Sequence and analysis of rice chromosome 4

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Abstract

Rice is the principal food for over half of the population of the world. With its genome size of 430 megabase pairs (Mb), the cultivated rice species Oryza sativa is a model plant for genome research1. Here we report the sequence analysis of chromosome 4 of O. sativa, one of the first two rice chromosomes to be sequenced completely2. The finished sequence spans 34.6 Mb and represents 97.3% of the chromosome. In addition, we report the longest known sequence for a plant centromere, a completely sequenced contig of 1.16 Mb corresponding to the centromeric region of chromosome 4. We predict 4,658 protein coding genes and 70 transfer RNA genes. A total of 1,681 predicted genes match available unique rice expressed sequence tags. Transposable elements have a pronounced bias towards the euchromatic regions, indicating a close correlation of their distributions to genes along the chromosome. Comparative genome analysis between cultivated rice subspecies shows that there is an overall syntenic relationship between the chromosomes and divergence at the level of single-nucleotide polymorphisms and insertions and deletions. By contrast, there is little conservation in gene order between rice and Arabidopsis.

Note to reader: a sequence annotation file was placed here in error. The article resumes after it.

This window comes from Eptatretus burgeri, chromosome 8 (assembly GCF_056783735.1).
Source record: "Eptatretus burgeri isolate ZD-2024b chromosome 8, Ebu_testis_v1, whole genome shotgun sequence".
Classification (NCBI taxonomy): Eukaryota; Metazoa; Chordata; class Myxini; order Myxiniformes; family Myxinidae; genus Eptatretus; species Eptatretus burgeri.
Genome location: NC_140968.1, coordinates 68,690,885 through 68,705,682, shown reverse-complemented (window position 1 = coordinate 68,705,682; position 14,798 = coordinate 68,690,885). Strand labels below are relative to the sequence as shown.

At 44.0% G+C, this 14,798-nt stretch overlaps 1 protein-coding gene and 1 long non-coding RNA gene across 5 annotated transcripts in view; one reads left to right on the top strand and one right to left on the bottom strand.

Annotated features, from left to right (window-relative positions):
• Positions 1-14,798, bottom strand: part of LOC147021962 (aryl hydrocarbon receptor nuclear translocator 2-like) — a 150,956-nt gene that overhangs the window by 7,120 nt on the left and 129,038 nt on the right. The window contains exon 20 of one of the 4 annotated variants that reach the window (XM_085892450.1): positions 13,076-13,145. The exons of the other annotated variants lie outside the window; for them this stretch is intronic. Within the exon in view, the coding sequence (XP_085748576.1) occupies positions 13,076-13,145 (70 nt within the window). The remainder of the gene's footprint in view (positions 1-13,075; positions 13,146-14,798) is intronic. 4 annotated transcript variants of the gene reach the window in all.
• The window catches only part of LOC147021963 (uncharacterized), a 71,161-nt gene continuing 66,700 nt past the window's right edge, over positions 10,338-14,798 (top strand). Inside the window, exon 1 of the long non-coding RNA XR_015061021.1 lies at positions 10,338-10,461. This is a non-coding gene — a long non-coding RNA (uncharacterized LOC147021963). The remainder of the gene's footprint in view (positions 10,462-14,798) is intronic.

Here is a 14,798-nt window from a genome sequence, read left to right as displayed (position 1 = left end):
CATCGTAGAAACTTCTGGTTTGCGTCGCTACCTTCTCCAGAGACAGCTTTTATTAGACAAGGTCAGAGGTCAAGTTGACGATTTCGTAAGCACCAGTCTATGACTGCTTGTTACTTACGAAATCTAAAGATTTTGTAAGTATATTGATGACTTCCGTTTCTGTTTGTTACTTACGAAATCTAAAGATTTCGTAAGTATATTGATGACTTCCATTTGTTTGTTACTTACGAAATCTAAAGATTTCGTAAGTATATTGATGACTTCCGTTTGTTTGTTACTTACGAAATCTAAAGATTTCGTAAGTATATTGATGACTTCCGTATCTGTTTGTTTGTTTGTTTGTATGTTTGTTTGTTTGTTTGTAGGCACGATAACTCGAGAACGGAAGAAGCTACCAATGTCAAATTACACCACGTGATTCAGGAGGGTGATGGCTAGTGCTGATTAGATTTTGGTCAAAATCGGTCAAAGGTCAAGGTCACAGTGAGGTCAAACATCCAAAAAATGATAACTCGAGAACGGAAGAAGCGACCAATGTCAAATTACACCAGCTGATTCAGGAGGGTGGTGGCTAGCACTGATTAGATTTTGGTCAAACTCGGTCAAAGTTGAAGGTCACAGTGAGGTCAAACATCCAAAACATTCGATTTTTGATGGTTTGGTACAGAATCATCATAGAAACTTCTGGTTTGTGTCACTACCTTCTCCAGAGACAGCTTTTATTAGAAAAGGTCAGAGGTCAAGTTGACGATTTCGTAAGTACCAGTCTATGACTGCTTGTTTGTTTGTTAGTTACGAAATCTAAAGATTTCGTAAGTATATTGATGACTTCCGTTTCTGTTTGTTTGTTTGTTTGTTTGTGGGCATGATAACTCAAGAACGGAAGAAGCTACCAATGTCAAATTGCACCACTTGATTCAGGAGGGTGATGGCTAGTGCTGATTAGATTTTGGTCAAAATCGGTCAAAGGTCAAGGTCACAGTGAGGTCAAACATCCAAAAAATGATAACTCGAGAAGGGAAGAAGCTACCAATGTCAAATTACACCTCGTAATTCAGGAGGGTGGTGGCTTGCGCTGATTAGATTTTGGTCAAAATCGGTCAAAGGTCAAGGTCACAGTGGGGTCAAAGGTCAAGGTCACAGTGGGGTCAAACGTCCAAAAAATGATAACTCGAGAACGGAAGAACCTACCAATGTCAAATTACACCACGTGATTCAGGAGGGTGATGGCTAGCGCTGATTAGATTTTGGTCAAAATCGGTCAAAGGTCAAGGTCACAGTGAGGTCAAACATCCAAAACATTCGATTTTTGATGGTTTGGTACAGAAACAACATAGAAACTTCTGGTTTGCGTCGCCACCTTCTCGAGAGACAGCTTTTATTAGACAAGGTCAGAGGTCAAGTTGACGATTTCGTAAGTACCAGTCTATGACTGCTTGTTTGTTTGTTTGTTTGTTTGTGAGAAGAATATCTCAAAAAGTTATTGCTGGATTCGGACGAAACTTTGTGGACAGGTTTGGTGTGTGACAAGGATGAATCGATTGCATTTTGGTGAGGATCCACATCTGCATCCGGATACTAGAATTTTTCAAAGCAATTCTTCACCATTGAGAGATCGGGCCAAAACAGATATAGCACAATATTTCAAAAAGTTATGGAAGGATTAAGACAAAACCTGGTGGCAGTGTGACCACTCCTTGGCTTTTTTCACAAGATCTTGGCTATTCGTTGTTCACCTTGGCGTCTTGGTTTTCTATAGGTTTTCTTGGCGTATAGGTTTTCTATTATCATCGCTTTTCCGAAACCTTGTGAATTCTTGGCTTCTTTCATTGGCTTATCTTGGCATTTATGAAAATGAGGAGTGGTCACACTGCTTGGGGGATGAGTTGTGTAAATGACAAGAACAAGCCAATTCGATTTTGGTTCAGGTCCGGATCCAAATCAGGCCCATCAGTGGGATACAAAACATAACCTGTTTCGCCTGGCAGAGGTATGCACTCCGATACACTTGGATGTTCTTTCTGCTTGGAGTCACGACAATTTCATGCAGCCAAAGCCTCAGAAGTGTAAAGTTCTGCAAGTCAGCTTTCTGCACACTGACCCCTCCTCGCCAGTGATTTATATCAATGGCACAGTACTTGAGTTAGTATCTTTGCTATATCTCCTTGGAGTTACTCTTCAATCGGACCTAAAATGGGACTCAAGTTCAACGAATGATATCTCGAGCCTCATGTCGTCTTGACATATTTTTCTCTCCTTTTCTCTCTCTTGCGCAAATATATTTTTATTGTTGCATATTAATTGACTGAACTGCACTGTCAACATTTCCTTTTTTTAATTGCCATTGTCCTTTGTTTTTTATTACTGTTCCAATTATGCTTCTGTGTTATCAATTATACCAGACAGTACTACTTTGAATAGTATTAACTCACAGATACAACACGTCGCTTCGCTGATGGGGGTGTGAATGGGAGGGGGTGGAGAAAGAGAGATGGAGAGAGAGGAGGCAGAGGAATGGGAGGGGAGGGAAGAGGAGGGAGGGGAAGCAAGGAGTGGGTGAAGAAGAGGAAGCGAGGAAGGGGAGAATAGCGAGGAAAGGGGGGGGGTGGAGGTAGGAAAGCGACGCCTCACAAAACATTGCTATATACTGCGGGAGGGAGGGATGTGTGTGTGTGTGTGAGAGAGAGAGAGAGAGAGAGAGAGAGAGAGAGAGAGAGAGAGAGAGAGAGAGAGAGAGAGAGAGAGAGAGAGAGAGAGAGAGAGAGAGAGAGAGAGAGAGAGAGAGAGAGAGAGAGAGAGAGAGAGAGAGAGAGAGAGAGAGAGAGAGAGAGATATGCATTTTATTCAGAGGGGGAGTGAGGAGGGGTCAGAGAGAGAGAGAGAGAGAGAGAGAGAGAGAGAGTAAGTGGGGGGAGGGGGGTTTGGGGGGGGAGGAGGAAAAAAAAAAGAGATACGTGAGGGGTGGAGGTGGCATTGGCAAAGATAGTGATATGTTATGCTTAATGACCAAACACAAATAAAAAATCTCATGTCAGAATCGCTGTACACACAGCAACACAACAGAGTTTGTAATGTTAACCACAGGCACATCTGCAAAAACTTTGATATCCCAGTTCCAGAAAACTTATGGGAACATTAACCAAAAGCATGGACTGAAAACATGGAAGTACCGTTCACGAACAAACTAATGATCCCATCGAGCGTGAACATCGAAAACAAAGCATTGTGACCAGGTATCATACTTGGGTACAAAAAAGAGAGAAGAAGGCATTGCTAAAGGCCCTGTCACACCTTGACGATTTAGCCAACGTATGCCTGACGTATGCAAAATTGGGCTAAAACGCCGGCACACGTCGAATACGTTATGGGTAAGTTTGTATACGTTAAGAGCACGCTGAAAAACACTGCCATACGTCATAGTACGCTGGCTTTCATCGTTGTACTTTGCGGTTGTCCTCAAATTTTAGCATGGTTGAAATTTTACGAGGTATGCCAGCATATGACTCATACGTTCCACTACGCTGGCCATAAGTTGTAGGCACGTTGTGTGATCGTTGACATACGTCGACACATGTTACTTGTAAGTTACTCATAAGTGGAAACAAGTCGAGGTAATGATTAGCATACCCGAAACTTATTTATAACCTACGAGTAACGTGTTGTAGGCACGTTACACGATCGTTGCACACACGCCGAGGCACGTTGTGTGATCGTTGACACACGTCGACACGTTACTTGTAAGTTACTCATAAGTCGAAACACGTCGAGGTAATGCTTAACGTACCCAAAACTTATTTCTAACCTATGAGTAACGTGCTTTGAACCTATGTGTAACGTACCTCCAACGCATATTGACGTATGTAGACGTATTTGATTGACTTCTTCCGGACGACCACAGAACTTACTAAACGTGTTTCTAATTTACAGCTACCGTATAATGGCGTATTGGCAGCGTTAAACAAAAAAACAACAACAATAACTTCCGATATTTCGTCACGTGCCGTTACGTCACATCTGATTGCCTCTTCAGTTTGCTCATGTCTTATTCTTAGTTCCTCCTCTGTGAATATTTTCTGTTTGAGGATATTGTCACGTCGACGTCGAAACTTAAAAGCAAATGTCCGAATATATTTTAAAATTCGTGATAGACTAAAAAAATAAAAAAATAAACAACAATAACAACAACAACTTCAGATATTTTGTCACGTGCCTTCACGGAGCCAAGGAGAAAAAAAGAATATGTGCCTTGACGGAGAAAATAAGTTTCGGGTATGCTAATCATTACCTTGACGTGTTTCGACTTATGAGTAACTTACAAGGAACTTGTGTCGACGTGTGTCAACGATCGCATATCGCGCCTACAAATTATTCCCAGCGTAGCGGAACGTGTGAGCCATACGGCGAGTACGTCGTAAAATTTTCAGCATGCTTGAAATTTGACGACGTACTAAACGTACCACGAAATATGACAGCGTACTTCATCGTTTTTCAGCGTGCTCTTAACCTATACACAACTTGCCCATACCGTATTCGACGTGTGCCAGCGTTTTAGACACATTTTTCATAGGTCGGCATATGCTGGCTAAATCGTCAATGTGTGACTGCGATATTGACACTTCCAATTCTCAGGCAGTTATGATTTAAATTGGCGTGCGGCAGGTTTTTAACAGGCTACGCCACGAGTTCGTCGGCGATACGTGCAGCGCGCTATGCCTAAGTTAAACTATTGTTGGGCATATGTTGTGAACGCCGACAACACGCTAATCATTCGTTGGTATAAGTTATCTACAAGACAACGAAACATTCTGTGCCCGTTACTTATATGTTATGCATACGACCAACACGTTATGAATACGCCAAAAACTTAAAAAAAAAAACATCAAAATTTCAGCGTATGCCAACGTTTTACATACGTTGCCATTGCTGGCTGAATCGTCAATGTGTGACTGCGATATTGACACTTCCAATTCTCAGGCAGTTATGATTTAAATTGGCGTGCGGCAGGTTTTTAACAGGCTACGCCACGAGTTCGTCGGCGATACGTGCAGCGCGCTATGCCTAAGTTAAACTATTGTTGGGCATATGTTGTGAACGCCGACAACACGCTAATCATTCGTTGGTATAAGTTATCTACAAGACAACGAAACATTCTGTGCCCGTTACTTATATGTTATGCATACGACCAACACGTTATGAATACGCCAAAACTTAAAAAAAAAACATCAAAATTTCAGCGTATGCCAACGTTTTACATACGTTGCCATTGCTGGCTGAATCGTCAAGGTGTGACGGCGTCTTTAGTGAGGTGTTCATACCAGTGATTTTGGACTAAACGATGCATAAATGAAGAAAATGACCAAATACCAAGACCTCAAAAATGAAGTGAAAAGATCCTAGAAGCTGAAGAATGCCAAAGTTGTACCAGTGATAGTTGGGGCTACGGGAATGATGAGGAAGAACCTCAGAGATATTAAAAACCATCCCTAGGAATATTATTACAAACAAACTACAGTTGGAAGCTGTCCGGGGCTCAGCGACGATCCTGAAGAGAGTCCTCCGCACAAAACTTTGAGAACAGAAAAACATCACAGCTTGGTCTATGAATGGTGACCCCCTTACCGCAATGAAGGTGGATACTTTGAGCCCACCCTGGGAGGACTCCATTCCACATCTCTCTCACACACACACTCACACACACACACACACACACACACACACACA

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Figure 1: Maps of rice chromosome 4.
Figure 2: Distribution of various repeats and features along chromosome 4.
Figure 3: Comparative sequence analyses between rice subspecies indica GLA4 and japonica Nipponbare.

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Acknowledgements

We thank T. Sasaki and the RGP for rice genetic and EST markers and a PAC genomic library of rice Nipponbare; R. Wing and the CUGI for providing BAC libraries of the Nipponbare variety; Monsanto for the rice working-draft sequence data; G. Barry and J. Liu for help; R. Buell and Q. Yuan for help with the annotation and analysis of chromosome 4 sequences; X. Huang and Z. Ning for help with using the AAT and the ssaha programs, respectively; members of the National Centre for Gene Research for assistance; Z. Xu, Z. Chen, G. Wang, Q. Ma and Q. Zhang for support; and X. Lin, X. Deng, Y. Li, L. Zhou, N. Zheng, X. Liu and members of the IRGSP for discussion. This work was supported by grants from the Ministry of Science and Technology of the People's Republic of China, Chinese Academy of Sciences, and the Shanghai Municipal Commission of Science and Technology.

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Correspondence to Bin Han.

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